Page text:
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New Zealand Medical Services in Middle East and Italy

2 NZ General Hospital

2 NZ General Hospital

During the summer of 1941 the greater part of the work of 2 NZ General Hospital at Helwan consisted in the normal care of base troops, including those of other forces in the surrounding area and Italian prisoners of war from a camp nearby. Battle casualties were not admitted in large numbers.

Infectious diseases endemic in Egypt accounted for the majority of the medical cases, and bacillary dysentery generally supplied the largest quota of cases every month, being more prevalent in the early and late summer. The majority of the cases were Flexner in type, but some seriously ill cases with some deaths followed Shiga infection. Other cases were due to infection by Sonne, Schmitz, Para Shiga, and Boyd I bacilli. It was not till May 1941 that sulphaguanidine began to be used in small quantities, but by August it was realised how successful it was in the treatment of the more severe type of case, and thereafter sulphaguanidine became the routine treatment in all cases of bacillary dysentery, and was even used by RMOs in camps for the lighter cases. There were only a very few cases of amoebic dysentery admitted, including one with abscess of the liver.

Slightly fewer than three hundred malaria cases were admitted during the summer months from both the base camps of Maadi and Helwan. In May and June 15 cases were admitted following infection in Crete. All the cases except two were of the benign tertian type and responded well to treatment.

Infective hepatitis had been common in mild form in November 1940, but there were few further cases till June 1941 and a minor peak of 77 cases in July. Convalescence was noted to be slow, the average case requiring five to six weeks before return to his unit. It was noteworthy that no cases occurred in Greece and Crete and that most cases arose in 4 Brigade, which had suffered from the disease in the previous September.

Skin conditions accounted for a high proportion of minor sickness in unit lines and also for many admissions to hospitals, where their chronicity kept many beds occupied. Seborrhoeic conditions were especially troublesome and fungus infection was common at page 228 times. Desert sores were noted to be common in September, when bacteriological examination showed the common presence of haemolytic streptococci as well as staphylococcus aureus and diphtheroids. In hospital these cases cleared well with local sulphonamide, rest, and vitamins.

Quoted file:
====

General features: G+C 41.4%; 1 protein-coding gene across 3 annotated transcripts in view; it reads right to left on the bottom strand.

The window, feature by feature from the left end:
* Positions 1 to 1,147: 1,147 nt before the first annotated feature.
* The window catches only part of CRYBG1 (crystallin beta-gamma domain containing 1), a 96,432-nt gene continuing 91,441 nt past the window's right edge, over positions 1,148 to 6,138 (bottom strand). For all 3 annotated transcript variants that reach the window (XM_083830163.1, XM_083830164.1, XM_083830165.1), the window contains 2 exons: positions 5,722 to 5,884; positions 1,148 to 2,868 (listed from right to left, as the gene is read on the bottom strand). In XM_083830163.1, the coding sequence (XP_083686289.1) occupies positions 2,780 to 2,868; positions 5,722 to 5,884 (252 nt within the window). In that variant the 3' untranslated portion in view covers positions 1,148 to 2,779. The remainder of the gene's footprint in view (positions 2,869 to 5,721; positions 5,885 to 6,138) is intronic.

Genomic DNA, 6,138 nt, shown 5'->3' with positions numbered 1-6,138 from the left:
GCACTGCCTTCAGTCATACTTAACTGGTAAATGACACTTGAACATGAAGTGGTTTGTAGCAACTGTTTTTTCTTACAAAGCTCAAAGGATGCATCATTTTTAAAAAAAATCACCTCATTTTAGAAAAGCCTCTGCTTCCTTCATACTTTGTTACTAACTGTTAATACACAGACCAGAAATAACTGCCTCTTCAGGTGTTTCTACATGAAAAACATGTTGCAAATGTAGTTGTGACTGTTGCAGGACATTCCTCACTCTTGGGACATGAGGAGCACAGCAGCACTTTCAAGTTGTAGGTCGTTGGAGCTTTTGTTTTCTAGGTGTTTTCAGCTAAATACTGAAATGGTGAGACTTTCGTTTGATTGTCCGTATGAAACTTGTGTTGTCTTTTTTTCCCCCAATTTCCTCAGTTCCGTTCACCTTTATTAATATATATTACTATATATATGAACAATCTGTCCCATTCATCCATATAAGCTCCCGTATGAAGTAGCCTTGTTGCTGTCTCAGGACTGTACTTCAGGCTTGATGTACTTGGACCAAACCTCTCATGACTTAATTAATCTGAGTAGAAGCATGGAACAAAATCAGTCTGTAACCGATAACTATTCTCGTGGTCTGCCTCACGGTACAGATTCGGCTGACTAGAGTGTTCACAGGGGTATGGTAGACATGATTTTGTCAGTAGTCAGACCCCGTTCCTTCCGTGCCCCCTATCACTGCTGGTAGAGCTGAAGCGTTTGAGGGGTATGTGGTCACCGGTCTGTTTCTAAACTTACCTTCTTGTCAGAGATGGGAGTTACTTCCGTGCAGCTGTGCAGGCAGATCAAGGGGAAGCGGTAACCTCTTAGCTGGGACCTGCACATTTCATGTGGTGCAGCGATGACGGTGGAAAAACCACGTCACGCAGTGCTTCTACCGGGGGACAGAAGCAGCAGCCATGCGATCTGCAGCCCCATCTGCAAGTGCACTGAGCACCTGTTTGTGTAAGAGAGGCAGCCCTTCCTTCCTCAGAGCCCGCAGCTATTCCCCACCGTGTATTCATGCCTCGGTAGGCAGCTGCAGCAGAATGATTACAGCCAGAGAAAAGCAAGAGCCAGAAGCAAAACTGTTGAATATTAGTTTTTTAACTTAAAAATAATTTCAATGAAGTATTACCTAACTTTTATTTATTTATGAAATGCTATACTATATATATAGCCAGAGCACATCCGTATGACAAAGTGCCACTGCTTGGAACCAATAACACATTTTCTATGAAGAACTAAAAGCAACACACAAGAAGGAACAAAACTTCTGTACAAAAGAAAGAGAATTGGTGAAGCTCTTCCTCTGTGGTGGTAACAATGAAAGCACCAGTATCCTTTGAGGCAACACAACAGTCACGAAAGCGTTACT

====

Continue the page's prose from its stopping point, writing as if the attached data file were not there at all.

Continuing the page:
Dyspepsia was a common complaint, the majority of the cases being functional in origin, though there was a small proportion of ulcer cases, most of them with a pre-war history. Unfortunately, the careful investigation of these cases in hospital tended to fix the neurosis and few of the hospital cases were subsequently of any use in the Army.

Psychoneurosis became a major problem and appeared in many forms. The large majority of the cases arose at the base in men either with a previous history of nervous disorder or with an unstable personality which could not stand the strain of disruption from their civilian surroundings. Anxiety states were common but hysterical states were not often seen. Exaggeration of minor disabilities such as flat feet was noted. Colonel Spencer drew attention to the danger of implanting ideas of disability in the soldier.

In May attention was drawn to the prevalence of functional disorders of the eye, with signs of diminution of visual acuity, contraction of visual fields, blepharospasm, photophobia, and weakness of accommodation. In May 28 cases were seen at Helwan hospital. Half of them were severe, all with hysterical amblyopia, only four of whom had been in Greece. Of the other half six had some degree of hysterical amblyopia, and one had been in Greece and two Australians at Tobruk. Major Coverdale1 considered that these men were hysteria prone and that severe cases were seldom really cured, and their disposal was made difficult by the wide diversity of views on this matter held by the senior medical officers. He considered these men should not be exposed to combatant service since, at the best, they would be useless and a source of weakness in their units.